I believe that the critical lens that provides modern society with the most compelling view of literature is Feminist Criticism because it analyzes distrust and disloyalty among relationships, women being treated as possessions and shows the representation of powerful women. Modern society would analyze literature using a feminist perspective because most literature analyzes the relationship between genders and the powerful influence and meaning it has to the readers life. Othello is a great play to analyze with many different types of literature criticisms, but Feminist Criticism analyzes the plot and the main characters situation most. It is still so common to see many of the points presented in the book till this day, men believing that they are stronger than women and treating them as inferior. Even so women are trying to make their voice be heard and demonstrating everyday the vital impact they have in society.
Thus, Bradstreet employed maneuvering, ironic, and sarcastic verses in her poems to assuage the troubles of women, and to emancipate them. One of these poems is The Prologue. In this poem, Bradstreet manifested her feminist voice and approach in an unprecedented intellectual way. It would be pragmatic to elicit first what’s intended by the title of the poem. The word ‘prologue’ means a separate introductory or preface to a kind of a literary work.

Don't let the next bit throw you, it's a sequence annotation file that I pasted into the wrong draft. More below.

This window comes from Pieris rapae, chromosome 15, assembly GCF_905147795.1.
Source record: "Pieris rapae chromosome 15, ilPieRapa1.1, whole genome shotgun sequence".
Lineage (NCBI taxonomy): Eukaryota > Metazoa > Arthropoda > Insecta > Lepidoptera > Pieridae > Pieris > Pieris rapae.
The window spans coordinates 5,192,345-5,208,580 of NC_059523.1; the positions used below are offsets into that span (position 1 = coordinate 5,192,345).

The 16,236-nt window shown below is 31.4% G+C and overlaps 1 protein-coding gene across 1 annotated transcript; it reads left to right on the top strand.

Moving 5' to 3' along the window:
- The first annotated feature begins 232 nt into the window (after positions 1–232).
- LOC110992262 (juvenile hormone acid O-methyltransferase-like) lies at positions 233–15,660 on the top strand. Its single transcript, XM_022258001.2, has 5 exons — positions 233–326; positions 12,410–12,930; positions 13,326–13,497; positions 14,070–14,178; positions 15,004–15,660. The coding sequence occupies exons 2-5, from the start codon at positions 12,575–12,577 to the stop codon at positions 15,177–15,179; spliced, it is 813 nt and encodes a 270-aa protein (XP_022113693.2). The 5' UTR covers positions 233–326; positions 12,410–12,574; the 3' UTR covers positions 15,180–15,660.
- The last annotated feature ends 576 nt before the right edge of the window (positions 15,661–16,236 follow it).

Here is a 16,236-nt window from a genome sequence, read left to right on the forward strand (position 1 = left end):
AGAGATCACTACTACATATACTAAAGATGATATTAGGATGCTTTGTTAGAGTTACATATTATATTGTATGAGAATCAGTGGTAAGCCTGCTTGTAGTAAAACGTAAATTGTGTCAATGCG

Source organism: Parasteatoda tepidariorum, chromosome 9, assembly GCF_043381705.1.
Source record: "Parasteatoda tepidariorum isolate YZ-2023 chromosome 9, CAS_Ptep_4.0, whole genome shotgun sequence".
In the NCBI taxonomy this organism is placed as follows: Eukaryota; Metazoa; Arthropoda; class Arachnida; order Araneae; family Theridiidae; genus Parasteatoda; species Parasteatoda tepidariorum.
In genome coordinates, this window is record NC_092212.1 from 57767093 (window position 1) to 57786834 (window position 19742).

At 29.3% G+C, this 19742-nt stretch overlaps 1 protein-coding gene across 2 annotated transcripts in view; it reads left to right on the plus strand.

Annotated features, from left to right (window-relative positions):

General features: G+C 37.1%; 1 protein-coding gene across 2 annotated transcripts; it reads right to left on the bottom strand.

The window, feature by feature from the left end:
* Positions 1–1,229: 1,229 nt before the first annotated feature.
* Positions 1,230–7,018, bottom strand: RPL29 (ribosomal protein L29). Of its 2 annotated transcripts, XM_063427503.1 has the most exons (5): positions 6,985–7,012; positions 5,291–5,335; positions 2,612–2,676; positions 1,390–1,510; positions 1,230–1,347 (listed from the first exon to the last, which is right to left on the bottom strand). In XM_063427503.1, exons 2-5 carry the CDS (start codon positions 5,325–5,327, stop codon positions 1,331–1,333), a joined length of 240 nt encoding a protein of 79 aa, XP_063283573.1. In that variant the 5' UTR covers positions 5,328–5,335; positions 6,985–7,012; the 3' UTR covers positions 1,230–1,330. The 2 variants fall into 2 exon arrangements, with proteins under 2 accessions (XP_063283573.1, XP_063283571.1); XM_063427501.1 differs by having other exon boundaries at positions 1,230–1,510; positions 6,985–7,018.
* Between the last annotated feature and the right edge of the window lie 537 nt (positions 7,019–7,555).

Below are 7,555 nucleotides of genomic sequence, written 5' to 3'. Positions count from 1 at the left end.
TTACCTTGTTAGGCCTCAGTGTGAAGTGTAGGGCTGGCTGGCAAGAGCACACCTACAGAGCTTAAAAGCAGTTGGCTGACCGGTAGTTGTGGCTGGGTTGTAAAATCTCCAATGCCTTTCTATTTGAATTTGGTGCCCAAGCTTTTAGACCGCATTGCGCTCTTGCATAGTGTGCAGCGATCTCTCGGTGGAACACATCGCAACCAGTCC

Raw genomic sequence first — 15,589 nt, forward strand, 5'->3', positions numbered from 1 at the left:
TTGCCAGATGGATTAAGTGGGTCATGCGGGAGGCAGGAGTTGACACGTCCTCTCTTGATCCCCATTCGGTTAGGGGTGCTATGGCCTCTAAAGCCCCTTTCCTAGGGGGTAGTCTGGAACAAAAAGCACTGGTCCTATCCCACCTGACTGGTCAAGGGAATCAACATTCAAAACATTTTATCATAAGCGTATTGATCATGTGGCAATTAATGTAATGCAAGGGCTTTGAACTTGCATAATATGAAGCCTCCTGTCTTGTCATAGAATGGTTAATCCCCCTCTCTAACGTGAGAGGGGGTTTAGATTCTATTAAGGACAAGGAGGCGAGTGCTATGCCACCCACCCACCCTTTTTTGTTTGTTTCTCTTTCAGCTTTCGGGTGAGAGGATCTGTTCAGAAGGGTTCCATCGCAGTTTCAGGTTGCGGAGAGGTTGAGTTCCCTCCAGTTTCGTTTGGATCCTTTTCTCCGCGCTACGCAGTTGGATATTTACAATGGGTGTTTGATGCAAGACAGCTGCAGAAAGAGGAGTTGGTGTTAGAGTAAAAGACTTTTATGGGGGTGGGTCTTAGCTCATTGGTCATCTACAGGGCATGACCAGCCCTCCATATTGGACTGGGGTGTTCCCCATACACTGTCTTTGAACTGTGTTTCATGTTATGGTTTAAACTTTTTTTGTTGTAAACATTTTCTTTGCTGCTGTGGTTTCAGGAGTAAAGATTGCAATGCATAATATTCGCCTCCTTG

In order to show the manner in which Dickinson’s and Plath's poems portray gender relations and, more specifically, how they granted women a strong voice, I will analyze several poems and a novel. Historical background of that time will allow us an insight of the important processes in which many women were engaged. These processes refer to the First and Second Wave of Feminism. Although Dickinson and Plath were not active members of these movements, they are considered to be one of the cornerstones of modern and more equal world. 2.